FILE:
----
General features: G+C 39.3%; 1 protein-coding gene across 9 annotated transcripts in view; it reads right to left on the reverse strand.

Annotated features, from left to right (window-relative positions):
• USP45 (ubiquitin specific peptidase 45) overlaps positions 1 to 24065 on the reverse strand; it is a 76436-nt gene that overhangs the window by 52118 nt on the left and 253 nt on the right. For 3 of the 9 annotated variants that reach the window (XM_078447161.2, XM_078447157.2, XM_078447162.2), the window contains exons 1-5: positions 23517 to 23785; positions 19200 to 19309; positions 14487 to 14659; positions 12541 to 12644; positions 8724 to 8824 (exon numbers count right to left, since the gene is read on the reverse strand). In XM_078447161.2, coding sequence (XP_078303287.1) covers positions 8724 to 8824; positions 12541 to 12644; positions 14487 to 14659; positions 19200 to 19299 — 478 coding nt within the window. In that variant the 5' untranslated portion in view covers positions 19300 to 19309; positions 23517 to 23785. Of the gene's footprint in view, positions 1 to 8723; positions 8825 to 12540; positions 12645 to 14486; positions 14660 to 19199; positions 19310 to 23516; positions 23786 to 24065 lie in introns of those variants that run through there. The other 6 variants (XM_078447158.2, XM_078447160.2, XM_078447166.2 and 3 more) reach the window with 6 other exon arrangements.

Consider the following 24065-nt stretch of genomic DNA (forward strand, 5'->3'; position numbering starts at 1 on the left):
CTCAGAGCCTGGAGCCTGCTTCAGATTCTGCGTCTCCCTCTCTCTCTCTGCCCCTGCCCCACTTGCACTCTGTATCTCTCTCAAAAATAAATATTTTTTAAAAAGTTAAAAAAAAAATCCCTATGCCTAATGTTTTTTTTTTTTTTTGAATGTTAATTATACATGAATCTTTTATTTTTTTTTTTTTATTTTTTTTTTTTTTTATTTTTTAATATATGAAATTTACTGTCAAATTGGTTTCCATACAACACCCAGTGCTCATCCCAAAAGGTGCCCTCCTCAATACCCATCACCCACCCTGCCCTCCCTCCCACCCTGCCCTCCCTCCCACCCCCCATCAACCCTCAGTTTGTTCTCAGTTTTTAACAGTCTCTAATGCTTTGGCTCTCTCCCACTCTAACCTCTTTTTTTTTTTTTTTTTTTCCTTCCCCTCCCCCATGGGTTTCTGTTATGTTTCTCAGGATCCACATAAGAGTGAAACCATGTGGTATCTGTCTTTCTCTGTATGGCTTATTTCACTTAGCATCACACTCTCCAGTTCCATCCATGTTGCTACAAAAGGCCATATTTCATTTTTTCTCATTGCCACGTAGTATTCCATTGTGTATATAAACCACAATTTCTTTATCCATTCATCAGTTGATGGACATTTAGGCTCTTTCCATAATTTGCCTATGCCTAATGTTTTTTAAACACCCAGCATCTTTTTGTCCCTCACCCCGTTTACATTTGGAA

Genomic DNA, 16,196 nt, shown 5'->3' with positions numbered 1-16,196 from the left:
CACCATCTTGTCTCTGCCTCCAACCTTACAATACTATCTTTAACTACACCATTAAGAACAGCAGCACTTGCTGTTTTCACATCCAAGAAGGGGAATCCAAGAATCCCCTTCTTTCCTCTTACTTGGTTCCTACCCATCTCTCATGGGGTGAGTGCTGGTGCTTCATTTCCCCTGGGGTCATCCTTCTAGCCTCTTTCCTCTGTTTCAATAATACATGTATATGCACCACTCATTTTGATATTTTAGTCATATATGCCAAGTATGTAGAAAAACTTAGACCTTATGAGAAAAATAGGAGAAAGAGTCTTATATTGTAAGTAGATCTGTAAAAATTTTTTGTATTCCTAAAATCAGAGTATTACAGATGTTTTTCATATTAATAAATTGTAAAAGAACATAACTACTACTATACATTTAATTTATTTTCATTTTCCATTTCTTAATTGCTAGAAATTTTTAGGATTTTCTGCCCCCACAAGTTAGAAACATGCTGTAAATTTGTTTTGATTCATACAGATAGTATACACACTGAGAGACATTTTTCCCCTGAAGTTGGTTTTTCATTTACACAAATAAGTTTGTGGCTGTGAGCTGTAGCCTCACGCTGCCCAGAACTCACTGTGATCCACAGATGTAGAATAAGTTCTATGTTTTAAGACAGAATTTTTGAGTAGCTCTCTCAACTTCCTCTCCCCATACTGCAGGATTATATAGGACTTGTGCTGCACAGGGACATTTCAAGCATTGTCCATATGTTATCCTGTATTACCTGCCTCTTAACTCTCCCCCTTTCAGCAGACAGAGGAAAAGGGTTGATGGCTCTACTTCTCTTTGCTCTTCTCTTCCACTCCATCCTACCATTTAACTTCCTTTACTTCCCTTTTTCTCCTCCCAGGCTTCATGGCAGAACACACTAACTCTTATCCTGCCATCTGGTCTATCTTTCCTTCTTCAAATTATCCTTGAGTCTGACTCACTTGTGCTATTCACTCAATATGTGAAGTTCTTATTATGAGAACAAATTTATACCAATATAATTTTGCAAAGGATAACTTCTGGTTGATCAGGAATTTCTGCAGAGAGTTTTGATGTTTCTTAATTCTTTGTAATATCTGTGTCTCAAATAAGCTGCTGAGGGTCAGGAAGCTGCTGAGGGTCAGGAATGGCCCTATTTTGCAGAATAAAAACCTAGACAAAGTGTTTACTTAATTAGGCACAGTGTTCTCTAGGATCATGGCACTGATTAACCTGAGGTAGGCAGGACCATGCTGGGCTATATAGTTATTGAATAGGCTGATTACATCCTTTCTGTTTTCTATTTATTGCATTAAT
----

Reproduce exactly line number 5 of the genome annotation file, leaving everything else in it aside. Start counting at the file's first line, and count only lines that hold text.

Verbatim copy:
CTCAGAGCCTGGAGCCTGCTTCAGATTCTGCGTCTCCCTCTCTCTCTCTGCCCCTGCCCCACTTGCACTCTGTATCTCTCTCAAAAATAAATATTTTTTAAAAAGTTAAAAAAAAAATCCCTATGCCTAATGTTTTTTTTTTTTTTTGAATGTTAATTATACATGAATCTTTTATTTTTTTTTTTTTATTTTTTTTTTTTTTTATTTTTTAATATATGAAATTTACTGTCAAATTGGTTTCCATACAACACCCAGTGCTCATCCCAAAAGGTGCCCTCCTCAATACCCATCACCCACCCTGCCCTCCCTCCCACCCTGCCCTCCCTCCCACCCCCCATCAACCCTCAGTTTGTTCTCAGTTTTTAACAGTCTCTAATGCTTTGGCTCTCTCCCACTCTAACCTCTTTTTTTTTTTTTTTTTTTCCTTCCCCTCCCCCATGGGTTTCTGTTATGTTTCTCAGGATCCACATAAGAGTGAAACCATGTGGTATCTGTCTTTCTCTGTATGGCTTATTTCACTTAGCATCACACTCTCCAGTTCCATCCATGTTGCTACAAAAGGCCATATTTCATTTTTTCTCATTGCCACGTAGTATTCCATTGTGTATATAAACCACAATTTCTTTATCCATTCATCAGTTGATGGACATTTAGGCTCTTTCCATAATTTGCCTATGCCTAATGTTTTTTAAACACCCAGCATCTTTTTGTCCCTCACCCCGTTTACATTTGGAA